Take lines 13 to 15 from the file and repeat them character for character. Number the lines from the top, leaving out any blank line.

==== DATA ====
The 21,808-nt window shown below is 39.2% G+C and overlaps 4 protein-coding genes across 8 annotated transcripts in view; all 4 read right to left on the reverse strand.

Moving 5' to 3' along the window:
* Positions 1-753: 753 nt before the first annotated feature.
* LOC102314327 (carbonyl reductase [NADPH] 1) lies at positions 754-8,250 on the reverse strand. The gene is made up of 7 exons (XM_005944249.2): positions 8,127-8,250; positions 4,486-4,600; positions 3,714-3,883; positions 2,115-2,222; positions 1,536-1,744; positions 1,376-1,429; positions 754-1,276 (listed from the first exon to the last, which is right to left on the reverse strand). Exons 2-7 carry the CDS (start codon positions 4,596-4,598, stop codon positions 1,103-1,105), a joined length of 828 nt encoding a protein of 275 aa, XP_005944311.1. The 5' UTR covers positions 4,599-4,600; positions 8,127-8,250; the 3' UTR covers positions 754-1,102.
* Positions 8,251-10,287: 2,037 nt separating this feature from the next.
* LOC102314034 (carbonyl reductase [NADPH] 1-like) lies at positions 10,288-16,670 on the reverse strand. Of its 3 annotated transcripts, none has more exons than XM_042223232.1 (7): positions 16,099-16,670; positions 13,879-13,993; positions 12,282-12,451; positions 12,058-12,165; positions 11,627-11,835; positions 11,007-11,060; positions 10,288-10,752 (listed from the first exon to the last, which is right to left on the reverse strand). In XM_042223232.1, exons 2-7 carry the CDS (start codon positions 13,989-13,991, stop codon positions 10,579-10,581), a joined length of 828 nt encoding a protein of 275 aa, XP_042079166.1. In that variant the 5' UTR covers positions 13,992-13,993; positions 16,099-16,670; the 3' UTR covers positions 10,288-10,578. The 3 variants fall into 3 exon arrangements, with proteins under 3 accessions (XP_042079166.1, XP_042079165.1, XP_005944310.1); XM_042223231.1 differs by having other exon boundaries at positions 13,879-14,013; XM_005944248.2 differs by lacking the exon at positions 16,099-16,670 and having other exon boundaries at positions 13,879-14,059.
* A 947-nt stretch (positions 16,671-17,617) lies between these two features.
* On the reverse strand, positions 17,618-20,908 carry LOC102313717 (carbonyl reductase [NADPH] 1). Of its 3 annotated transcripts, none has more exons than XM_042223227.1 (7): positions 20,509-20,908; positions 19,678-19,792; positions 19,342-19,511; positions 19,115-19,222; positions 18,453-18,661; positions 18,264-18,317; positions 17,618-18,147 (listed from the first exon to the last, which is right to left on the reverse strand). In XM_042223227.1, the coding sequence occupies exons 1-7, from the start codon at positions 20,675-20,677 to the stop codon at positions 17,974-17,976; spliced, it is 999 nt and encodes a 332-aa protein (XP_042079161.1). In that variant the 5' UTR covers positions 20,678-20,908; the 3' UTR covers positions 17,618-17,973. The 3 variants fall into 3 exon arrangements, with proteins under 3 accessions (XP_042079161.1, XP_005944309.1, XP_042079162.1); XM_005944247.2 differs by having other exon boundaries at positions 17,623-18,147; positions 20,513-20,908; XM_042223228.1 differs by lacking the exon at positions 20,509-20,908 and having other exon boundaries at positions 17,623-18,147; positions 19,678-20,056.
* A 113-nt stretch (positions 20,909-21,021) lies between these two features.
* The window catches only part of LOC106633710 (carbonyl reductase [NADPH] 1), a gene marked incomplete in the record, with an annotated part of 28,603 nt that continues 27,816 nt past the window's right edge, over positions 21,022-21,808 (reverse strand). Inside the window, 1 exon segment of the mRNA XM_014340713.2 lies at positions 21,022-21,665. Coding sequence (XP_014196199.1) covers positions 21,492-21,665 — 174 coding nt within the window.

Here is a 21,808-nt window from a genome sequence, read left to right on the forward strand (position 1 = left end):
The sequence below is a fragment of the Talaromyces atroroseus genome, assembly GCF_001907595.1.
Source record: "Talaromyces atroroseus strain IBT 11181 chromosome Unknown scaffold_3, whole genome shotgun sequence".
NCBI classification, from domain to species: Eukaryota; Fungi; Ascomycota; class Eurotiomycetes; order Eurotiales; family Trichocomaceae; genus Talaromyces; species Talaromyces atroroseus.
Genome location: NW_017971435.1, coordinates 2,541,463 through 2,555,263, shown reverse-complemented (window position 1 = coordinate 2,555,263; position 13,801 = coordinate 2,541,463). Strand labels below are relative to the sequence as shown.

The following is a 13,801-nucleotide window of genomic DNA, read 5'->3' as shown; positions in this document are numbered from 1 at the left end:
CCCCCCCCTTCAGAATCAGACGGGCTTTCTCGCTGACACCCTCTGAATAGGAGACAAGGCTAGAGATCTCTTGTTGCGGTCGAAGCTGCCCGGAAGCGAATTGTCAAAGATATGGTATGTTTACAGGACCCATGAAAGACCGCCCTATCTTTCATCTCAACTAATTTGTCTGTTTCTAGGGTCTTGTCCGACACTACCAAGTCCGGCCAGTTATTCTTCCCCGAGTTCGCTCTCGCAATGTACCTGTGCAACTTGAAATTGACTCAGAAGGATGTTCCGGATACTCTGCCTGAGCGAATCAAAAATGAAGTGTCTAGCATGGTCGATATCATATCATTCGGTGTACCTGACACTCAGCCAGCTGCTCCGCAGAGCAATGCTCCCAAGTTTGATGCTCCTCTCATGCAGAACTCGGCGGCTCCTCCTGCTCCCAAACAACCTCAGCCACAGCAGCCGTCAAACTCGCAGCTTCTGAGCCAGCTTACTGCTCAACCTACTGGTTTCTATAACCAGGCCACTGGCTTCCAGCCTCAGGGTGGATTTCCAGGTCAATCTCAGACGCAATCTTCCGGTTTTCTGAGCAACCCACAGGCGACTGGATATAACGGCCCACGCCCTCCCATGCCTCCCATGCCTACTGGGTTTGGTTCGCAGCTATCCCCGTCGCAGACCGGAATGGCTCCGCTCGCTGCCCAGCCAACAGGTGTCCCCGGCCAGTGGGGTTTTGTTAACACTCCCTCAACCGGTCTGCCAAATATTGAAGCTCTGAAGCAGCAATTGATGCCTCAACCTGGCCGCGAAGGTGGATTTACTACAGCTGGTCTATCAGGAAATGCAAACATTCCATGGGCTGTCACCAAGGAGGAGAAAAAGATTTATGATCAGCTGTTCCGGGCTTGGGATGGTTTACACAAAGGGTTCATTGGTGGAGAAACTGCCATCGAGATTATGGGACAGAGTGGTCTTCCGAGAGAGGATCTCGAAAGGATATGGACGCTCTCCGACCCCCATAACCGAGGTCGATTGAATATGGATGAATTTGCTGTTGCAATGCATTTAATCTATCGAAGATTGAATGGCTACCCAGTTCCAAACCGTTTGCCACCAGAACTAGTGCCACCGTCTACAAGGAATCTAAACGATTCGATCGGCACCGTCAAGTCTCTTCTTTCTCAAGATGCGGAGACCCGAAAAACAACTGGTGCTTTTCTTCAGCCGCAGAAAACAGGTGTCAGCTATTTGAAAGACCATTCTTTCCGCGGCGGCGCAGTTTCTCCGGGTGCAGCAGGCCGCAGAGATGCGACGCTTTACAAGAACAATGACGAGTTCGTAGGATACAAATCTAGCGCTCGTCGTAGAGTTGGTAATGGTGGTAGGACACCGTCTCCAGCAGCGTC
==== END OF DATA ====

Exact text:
Source record: "Talaromyces atroroseus strain IBT 11181 chromosome Unknown scaffold_3, whole genome shotgun sequence".
NCBI classification, from domain to species: Eukaryota; Fungi; Ascomycota; class Eurotiomycetes; order Eurotiales; family Trichocomaceae; genus Talaromyces; species Talaromyces atroroseus.
Genome location: NW_017971435.1, coordinates 2,541,463 through 2,555,263, shown reverse-complemented (window position 1 = coordinate 2,555,263; position 13,801 = coordinate 2,541,463). Strand labels below are relative to the sequence as shown.